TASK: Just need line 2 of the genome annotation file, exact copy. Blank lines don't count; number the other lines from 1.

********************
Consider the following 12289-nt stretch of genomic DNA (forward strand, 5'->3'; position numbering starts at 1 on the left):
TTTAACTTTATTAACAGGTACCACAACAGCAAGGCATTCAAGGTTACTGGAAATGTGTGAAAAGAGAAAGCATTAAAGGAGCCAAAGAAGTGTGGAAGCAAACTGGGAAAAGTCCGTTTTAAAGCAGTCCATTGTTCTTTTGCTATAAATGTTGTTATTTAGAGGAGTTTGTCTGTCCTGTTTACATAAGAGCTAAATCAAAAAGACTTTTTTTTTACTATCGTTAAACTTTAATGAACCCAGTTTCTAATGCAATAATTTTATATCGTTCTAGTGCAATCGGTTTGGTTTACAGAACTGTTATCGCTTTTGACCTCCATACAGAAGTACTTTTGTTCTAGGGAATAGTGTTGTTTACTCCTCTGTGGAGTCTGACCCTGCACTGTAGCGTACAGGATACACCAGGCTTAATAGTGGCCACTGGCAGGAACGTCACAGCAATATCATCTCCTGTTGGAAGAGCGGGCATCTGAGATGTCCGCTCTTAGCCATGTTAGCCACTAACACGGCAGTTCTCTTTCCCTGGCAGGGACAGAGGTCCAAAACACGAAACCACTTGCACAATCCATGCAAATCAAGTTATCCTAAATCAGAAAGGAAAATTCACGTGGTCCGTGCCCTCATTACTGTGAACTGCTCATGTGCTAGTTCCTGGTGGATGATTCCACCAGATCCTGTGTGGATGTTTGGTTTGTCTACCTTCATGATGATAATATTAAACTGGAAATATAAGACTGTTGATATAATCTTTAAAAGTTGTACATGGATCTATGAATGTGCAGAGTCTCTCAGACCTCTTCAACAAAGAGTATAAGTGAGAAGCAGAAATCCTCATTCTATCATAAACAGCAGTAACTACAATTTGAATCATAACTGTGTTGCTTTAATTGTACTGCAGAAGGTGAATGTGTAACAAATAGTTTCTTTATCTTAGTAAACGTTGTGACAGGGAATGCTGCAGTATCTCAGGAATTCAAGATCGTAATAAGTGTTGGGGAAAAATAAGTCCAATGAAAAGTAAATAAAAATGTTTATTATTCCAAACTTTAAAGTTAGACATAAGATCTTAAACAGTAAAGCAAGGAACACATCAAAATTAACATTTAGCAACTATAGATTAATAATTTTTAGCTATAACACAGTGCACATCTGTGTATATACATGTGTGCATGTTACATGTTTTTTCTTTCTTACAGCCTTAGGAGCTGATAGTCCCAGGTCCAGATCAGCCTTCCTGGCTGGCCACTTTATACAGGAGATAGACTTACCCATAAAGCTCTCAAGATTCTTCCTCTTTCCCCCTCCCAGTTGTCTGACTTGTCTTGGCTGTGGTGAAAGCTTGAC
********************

TTTAACTTTATTAACAGGTACCACAACAGCAAGGCATTCAAGGTTACTGGAAATGTGTGAAAAGAGAAAGCATTAAAGGAGCCAAAGAAGTGTGGAAGCAAACTGGGAAAAGTCCGTTTTAAAGCAGTCCATTGTTCTTTTGCTATAAATGTTGTTATTTAGAGGAGTTTGTCTGTCCTGTTTACATAAGAGCTAAATCAAAAAGACTTTTTTTTTACTATCGTTAAACTTTAATGAACCCAGTTTCTAATGCAATAATTTTATATCGTTCTAGTGCAATCGGTTTGGTTTACAGAACTGTTATCGCTTTTGACCTCCATACAGAAGTACTTTTGTTCTAGGGAATAGTGTTGTTTACTCCTCTGTGGAGTCTGACCCTGCACTGTAGCGTACAGGATACACCAGGCTTAATAGTGGCCACTGGCAGGAACGTCACAGCAATATCATCTCCTGTTGGAAGAGCGGGCATCTGAGATGTCCGCTCTTAGCCATGTTAGCCACTAACACGGCAGTTCTCTTTCCCTGGCAGGGACAGAGGTCCAAAACACGAAACCACTTGCACAATCCATGCAAATCAAGTTATCCTAAATCAGAAAGGAAAATTCACGTGGTCCGTGCCCTCATTACTGTGAACTGCTCATGTGCTAGTTCCTGGTGGATGATTCCACCAGATCCTGTGTGGATGTTTGGTTTGTCTACCTTCATGATGATAATATTAAACTGGAAATATAAGACTGTTGATATAATCTTTAAAAGTTGTACATGGATCTATGAATGTGCAGAGTCTCTCAGACCTCTTCAACAAAGAGTATAAGTGAGAAGCAGAAATCCTCATTCTATCATAAACAGCAGTAACTACAATTTGAATCATAACTGTGTTGCTTTAATTGTACTGCAGAAGGTGAATGTGTAACAAATAGTTTCTTTATCTTAGTAAACGTTGTGACAGGGAATGCTGCAGTATCTCAGGAATTCAAGATCGTAATAAGTGTTGGGGAAAAATAAGTCCAATGAAAAGTAAATAAAAATGTTTATTATTCCAAACTTTAAAGTTAGACATAAGATCTTAAACAGTAAAGCAAGGAACACATCAAAATTAACATTTAGCAACTATAGATTAATAATTTTTAGCTATAACACAGTGCACATCTGTGTATATACATGTGTGCATGTTACATGTTTTTTCTTTCTTACAGCCTTAGGAGCTGATAGTCCCAGGTCCAGATCAGCCTTCCTGGCTGGCCACTTTATACAGGAGATAGACTTACCCATAAAGCTCTCAAGATTCTTCCTCTTTCCCCCTCCCAGTTGTCTGACTTGTCTTGGCTGTGGTGAAAGCTTGAC